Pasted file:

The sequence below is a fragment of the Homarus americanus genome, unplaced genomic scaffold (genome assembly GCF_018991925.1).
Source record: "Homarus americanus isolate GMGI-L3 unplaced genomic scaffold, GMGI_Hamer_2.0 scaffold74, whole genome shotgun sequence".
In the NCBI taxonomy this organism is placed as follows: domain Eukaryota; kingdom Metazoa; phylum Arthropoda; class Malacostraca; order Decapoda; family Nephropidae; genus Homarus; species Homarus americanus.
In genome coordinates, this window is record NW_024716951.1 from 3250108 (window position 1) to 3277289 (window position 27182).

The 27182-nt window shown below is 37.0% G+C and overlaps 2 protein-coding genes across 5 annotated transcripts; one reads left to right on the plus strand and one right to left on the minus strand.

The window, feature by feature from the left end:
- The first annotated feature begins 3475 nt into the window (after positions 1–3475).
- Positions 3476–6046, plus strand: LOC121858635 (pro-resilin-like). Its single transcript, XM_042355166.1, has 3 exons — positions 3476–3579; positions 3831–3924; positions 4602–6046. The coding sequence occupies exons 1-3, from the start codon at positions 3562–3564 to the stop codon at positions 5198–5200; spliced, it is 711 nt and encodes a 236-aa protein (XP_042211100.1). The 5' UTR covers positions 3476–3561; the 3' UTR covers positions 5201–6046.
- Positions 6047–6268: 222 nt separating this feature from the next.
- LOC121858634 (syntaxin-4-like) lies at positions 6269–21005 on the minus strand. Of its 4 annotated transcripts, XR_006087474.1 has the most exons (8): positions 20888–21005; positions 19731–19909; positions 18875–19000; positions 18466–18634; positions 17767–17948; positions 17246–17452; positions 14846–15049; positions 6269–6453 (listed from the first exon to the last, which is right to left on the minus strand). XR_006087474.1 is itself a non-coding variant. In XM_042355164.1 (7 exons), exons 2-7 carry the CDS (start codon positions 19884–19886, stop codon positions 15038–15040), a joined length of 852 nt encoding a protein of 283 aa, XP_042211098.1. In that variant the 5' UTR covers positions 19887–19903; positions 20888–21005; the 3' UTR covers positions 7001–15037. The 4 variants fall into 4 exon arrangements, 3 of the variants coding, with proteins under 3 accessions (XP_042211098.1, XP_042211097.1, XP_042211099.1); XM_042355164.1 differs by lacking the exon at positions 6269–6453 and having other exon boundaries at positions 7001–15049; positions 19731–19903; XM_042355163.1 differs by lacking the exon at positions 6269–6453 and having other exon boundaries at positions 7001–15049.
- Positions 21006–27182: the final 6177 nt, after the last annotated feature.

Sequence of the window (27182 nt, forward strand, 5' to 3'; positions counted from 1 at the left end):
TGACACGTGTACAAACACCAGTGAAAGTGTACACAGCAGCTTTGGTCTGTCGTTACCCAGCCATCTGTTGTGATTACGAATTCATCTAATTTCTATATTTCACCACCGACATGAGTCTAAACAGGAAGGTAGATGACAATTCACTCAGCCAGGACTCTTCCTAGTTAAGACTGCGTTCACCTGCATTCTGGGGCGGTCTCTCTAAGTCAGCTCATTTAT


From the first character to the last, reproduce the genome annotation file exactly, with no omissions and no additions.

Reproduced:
The sequence below is a fragment of the Homarus americanus genome, unplaced genomic scaffold (genome assembly GCF_018991925.1).
Source record: "Homarus americanus isolate GMGI-L3 unplaced genomic scaffold, GMGI_Hamer_2.0 scaffold74, whole genome shotgun sequence".
In the NCBI taxonomy this organism is placed as follows: domain Eukaryota; kingdom Metazoa; phylum Arthropoda; class Malacostraca; order Decapoda; family Nephropidae; genus Homarus; species Homarus americanus.
In genome coordinates, this window is record NW_024716951.1 from 3250108 (window position 1) to 3277289 (window position 27182).

The 27182-nt window shown below is 37.0% G+C and overlaps 2 protein-coding genes across 5 annotated transcripts; one reads left to right on the plus strand and one right to left on the minus strand.

The window, feature by feature from the left end:
- The first annotated feature begins 3475 nt into the window (after positions 1–3475).
- Positions 3476–6046, plus strand: LOC121858635 (pro-resilin-like). Its single transcript, XM_042355166.1, has 3 exons — positions 3476–3579; positions 3831–3924; positions 4602–6046. The coding sequence occupies exons 1-3, from the start codon at positions 3562–3564 to the stop codon at positions 5198–5200; spliced, it is 711 nt and encodes a 236-aa protein (XP_042211100.1). The 5' UTR covers positions 3476–3561; the 3' UTR covers positions 5201–6046.
- Positions 6047–6268: 222 nt separating this feature from the next.
- LOC121858634 (syntaxin-4-like) lies at positions 6269–21005 on the minus strand. Of its 4 annotated transcripts, XR_006087474.1 has the most exons (8): positions 20888–21005; positions 19731–19909; positions 18875–19000; positions 18466–18634; positions 17767–17948; positions 17246–17452; positions 14846–15049; positions 6269–6453 (listed from the first exon to the last, which is right to left on the minus strand). XR_006087474.1 is itself a non-coding variant. In XM_042355164.1 (7 exons), exons 2-7 carry the CDS (start codon positions 19884–19886, stop codon positions 15038–15040), a joined length of 852 nt encoding a protein of 283 aa, XP_042211098.1. In that variant the 5' UTR covers positions 19887–19903; positions 20888–21005; the 3' UTR covers positions 7001–15037. The 4 variants fall into 4 exon arrangements, 3 of the variants coding, with proteins under 3 accessions (XP_042211098.1, XP_042211097.1, XP_042211099.1); XM_042355164.1 differs by lacking the exon at positions 6269–6453 and having other exon boundaries at positions 7001–15049; positions 19731–19903; XM_042355163.1 differs by lacking the exon at positions 6269–6453 and having other exon boundaries at positions 7001–15049.
- Positions 21006–27182: the final 6177 nt, after the last annotated feature.

Sequence of the window (27182 nt, forward strand, 5' to 3'; positions counted from 1 at the left end):
TGACACGTGTACAAACACCAGTGAAAGTGTACACAGCAGCTTTGGTCTGTCGTTACCCAGCCATCTGTTGTGATTACGAATTCATCTAATTTCTATATTTCACCACCGACATGAGTCTAAACAGGAAGGTAGATGACAATTCACTCAGCCAGGACTCTTCCTAGTTAAGACTGCGTTCACCTGCATTCTGGGGCGGTCTCTCTAAGTCAGCTCATTTAT